Writer Rana Dasgupta, famous for his book Tokyo Cancelled, has penned a piece on the city of New Delhi and its rampaging obsession with things material, brand-obsessed, consumerist, shallow, callow and crass. Called Capital Gains it appeared in the recent issue of Granta magazine.

Fair enough – one can write similar pieces about pretty much any city in any ‘capitalist revolutionary’ city anywhere in the world. Take your pick, this story though well written and at times funny, could just as well be about Karachi, Rio De Jeneiro , Bangkok, Dubai, Shanghai, Beijing or even the now-under-China’s shadow, Hong Kong.

I enjoyed reading the piece, but the reason why I am writing this post is less the piece itself, since it was rather banal and unsurprising, but that in the midst of it I came across this rather amusing (and I mean that not in an amusing way) exchange that the write has with an editor at Tehelka magazine:

‘No one cares,’ he says. ‘There are no ideas except the idea of more wealth. The elite don’t read. They know how to work the till, and that’s it. There’s nothing: we are living in the shallowest decade you can imagine. Rural India, that’s 800 million people, has simply fallen out of the master narrative of this country. There should have been an enormous political left in India, but people worship the rich and there’s no criticism of what they do. They face no consequences; they live in an atmosphere of endless possibility.’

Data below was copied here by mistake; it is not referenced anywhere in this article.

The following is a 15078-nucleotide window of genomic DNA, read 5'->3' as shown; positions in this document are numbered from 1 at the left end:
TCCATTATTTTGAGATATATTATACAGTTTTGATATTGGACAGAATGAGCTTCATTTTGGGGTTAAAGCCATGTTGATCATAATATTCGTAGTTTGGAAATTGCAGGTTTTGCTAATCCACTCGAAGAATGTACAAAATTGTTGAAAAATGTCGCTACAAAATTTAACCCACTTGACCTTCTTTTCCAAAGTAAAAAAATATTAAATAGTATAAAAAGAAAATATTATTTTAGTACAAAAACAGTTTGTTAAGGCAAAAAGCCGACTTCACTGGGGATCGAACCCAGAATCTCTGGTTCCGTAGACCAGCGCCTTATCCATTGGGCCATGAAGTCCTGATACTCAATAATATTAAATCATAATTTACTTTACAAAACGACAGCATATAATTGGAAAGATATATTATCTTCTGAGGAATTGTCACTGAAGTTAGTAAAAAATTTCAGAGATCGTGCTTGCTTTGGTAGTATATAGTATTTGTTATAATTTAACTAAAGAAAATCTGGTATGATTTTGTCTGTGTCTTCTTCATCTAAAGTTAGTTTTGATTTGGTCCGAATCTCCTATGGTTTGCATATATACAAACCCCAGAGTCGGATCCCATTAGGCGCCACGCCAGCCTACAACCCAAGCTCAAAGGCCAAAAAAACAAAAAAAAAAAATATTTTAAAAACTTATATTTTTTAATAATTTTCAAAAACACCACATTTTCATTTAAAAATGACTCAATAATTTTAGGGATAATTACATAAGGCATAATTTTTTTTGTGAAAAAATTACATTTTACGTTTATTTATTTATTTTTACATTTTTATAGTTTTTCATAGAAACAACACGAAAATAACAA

‘Do you think anything will come of all this money they’re making?’ I ask. ‘Do you think they’ll try to leave behind a legacy?’

‘They don’t care about their legacy! This is a Hindu society: I’m back for a million more lives – how much fuss am I going to make about this one? Indian businesspeople might run a school or feed a few orphans, but they’re not interested in reform because they are bent on making the system work for them. Hinduism is very pliable. It rationalizes inequality: if that guy is poor it’s because he deserves it from his previous lives, and it’s not for me to sort out his accounts. Hinduism allows these guys to think that what they get is due to them, and they have absolutely no guilt about it.’

Frankly, and I realize that this is merely the opinion of an individual at a magazine that I otherwise respect, I was shocked that such reductive, essentialist nonsense made it past the editing sessions. This statement is so wrong that it isn’t even wrong, its just plain callous, and frankly lunatic.

A city of tens of millions of people, with a history and a heritage that goes back over a thousand of years and that contains within it an incredibly diverse, varied, complex community of people of all walks of life, beliefs, class, ethnicities, cultures, values, ideas, fears, doubts and dreams can never be called ‘a Hindu society’ alone. This is such a vast idiocy that it can’t even be laughed it. Delhi is one of the world’s great cities and what makes it so is that it is a cradle of the world’s heritage and civilizations and that billions have passed through her, lived there, defined it and more will.

It is a world city. Complete with the full complexity and vastness of what that term means.